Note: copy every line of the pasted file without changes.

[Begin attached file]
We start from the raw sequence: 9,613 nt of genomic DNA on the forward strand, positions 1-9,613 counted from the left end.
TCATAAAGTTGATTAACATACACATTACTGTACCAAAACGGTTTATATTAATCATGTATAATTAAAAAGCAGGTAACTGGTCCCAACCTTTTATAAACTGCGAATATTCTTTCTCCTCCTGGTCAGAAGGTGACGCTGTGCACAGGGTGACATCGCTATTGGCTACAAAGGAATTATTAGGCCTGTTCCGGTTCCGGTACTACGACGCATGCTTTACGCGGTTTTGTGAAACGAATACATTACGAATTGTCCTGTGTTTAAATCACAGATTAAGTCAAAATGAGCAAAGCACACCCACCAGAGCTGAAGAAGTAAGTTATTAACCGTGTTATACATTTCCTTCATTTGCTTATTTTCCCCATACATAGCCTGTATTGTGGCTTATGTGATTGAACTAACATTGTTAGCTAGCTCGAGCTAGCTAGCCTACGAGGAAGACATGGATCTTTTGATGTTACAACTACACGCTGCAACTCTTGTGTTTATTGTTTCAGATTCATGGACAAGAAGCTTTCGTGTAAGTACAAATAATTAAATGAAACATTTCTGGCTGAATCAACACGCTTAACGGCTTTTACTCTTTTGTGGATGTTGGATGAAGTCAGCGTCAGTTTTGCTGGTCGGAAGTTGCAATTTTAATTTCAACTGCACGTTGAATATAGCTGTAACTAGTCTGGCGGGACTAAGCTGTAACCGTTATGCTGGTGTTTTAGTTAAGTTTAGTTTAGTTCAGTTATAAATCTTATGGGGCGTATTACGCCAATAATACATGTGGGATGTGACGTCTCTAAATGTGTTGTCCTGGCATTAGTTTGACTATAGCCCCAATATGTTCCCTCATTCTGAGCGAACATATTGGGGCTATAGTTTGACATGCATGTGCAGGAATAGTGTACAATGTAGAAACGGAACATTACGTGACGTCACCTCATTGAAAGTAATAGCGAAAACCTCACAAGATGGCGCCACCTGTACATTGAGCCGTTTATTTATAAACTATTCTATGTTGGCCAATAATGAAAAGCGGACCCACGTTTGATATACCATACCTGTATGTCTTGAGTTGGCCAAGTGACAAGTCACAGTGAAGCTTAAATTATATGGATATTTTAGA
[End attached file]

We start from the raw sequence: 9,613 nt of genomic DNA on the forward strand, positions 1-9,613 counted from the left end.
TCATAAAGTTGATTAACATACACATTACTGTACCAAAACGGTTTATATTAATCATGTATAATTAAAAAGCAGGTAACTGGTCCCAACCTTTTATAAACTGCGAATATTCTTTCTCCTCCTGGTCAGAAGGTGACGCTGTGCACAGGGTGACATCGCTATTGGCTACAAAGGAATTATTAGGCCTGTTCCGGTTCCGGTACTACGACGCATGCTTTACGCGGTTTTGTGAAACGAATACATTACGAATTGTCCTGTGTTTAAATCACAGATTAAGTCAAAATGAGCAAAGCACACCCACCAGAGCTGAAGAAGTAAGTTATTAACCGTGTTATACATTTCCTTCATTTGCTTATTTTCCCCATACATAGCCTGTATTGTGGCTTATGTGATTGAACTAACATTGTTAGCTAGCTCGAGCTAGCTAGCCTACGAGGAAGACATGGATCTTTTGATGTTACAACTACACGCTGCAACTCTTGTGTTTATTGTTTCAGATTCATGGACAAGAAGCTTTCGTGTAAGTACAAATAATTAAATGAAACATTTCTGGCTGAATCAACACGCTTAACGGCTTTTACTCTTTTGTGGATGTTGGATGAAGTCAGCGTCAGTTTTGCTGGTCGGAAGTTGCAATTTTAATTTCAACTGCACGTTGAATATAGCTGTAACTAGTCTGGCGGGACTAAGCTGTAACCGTTATGCTGGTGTTTTAGTTAAGTTTAGTTTAGTTCAGTTATAAATCTTATGGGGCGTATTACGCCAATAATACATGTGGGATGTGACGTCTCTAAATGTGTTGTCCTGGCATTAGTTTGACTATAGCCCCAATATGTTCCCTCATTCTGAGCGAACATATTGGGGCTATAGTTTGACATGCATGTGCAGGAATAGTGTACAATGTAGAAACGGAACATTACGTGACGTCACCTCATTGAAAGTAATAGCGAAAACCTCACAAGATGGCGCCACCTGTACATTGAGCCGTTTATTTATAAACTATTCTATGTTGGCCAATAATGAAAAGCGGACCCACGTTTGATATACCATACCTGTATGTCTTGAGTTGGCCAAGTGACAAGTCACAGTGAAGCTTAAATTATATGGATATTTTAGA